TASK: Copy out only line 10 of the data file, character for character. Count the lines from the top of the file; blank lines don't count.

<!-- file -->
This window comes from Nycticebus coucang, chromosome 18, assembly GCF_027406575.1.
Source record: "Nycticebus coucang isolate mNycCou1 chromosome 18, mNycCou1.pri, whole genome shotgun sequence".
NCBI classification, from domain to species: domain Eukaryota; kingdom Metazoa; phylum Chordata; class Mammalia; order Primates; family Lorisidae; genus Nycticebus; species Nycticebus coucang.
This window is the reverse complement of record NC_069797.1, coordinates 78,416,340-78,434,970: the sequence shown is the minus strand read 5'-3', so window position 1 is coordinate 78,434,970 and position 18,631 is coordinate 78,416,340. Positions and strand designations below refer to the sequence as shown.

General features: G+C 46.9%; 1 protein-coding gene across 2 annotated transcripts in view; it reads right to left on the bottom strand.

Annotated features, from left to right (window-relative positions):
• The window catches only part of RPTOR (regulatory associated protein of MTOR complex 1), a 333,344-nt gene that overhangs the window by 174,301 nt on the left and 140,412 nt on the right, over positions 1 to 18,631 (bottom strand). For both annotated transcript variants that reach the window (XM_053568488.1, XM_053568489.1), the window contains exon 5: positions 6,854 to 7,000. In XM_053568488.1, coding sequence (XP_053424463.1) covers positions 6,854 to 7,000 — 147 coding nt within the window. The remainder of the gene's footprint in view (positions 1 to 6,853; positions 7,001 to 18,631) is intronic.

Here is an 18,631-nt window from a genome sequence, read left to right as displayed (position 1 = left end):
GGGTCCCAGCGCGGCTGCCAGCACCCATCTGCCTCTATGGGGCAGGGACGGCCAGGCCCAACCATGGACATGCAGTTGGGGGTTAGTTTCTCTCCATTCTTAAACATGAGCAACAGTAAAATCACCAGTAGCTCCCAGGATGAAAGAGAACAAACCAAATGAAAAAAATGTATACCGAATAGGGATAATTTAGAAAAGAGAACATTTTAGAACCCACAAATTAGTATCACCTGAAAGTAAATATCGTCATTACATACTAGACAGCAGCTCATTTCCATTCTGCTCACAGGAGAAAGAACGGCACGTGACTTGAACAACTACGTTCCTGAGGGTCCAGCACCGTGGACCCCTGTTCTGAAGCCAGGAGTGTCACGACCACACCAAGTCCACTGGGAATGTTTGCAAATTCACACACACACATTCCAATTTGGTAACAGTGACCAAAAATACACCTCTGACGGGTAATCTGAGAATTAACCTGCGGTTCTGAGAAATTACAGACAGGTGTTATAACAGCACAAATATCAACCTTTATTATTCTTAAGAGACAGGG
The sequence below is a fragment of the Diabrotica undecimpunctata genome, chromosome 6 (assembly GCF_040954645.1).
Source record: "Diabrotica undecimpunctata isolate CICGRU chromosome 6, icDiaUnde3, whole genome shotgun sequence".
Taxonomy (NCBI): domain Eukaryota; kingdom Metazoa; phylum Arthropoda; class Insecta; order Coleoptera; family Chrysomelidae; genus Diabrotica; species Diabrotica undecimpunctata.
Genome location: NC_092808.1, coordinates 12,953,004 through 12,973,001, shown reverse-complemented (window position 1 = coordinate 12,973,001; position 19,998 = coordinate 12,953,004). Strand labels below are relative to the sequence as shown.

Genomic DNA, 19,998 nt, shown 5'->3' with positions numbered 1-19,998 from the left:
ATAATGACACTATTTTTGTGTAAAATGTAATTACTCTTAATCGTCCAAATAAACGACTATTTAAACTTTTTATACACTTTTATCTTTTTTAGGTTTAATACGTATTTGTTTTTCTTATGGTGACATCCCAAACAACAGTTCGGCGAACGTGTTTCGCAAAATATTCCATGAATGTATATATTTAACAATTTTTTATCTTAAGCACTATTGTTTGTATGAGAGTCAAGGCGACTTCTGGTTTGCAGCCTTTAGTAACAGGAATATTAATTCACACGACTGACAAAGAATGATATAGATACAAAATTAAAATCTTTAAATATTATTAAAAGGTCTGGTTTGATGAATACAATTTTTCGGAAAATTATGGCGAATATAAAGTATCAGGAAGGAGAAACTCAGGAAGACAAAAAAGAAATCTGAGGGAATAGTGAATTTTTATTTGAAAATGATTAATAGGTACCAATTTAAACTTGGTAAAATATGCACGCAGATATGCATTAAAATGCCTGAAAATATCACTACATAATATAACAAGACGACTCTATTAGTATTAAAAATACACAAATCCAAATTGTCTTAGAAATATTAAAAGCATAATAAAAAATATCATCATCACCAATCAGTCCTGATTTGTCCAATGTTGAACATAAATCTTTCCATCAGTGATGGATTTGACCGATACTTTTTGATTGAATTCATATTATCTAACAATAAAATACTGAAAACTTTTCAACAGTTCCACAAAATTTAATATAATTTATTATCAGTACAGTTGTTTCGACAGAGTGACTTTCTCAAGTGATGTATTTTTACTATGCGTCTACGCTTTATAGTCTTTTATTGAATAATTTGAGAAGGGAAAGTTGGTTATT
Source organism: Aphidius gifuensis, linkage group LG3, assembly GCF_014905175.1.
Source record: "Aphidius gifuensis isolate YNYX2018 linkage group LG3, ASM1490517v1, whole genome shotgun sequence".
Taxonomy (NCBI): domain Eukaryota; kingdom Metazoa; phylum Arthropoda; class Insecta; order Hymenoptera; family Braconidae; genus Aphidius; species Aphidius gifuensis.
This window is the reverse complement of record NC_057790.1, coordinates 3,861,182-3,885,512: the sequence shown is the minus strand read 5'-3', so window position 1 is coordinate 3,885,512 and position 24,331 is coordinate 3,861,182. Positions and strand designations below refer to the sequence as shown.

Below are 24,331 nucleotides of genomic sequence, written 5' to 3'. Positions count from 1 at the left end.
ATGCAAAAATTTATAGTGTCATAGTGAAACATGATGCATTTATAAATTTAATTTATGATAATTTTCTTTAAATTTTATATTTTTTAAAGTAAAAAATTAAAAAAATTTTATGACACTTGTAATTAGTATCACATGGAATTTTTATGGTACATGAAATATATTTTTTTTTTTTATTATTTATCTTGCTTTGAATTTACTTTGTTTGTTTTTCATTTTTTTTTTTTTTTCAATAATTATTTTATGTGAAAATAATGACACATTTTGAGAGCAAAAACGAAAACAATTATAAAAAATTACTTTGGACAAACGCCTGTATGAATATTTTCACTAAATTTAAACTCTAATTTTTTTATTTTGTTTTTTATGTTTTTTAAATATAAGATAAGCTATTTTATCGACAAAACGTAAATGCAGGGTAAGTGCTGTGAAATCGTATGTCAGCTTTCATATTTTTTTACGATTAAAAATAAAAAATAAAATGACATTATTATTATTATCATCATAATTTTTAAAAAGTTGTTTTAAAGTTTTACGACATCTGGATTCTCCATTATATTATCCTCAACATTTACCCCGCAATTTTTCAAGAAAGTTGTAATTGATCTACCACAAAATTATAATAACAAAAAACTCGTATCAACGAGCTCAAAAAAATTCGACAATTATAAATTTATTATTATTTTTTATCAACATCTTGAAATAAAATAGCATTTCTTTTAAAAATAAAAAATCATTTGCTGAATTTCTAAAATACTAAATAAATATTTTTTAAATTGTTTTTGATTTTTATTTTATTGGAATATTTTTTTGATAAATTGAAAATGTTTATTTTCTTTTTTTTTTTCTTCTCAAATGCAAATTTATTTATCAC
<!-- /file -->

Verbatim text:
The sequence below is a fragment of the Diabrotica undecimpunctata genome, chromosome 6 (assembly GCF_040954645.1).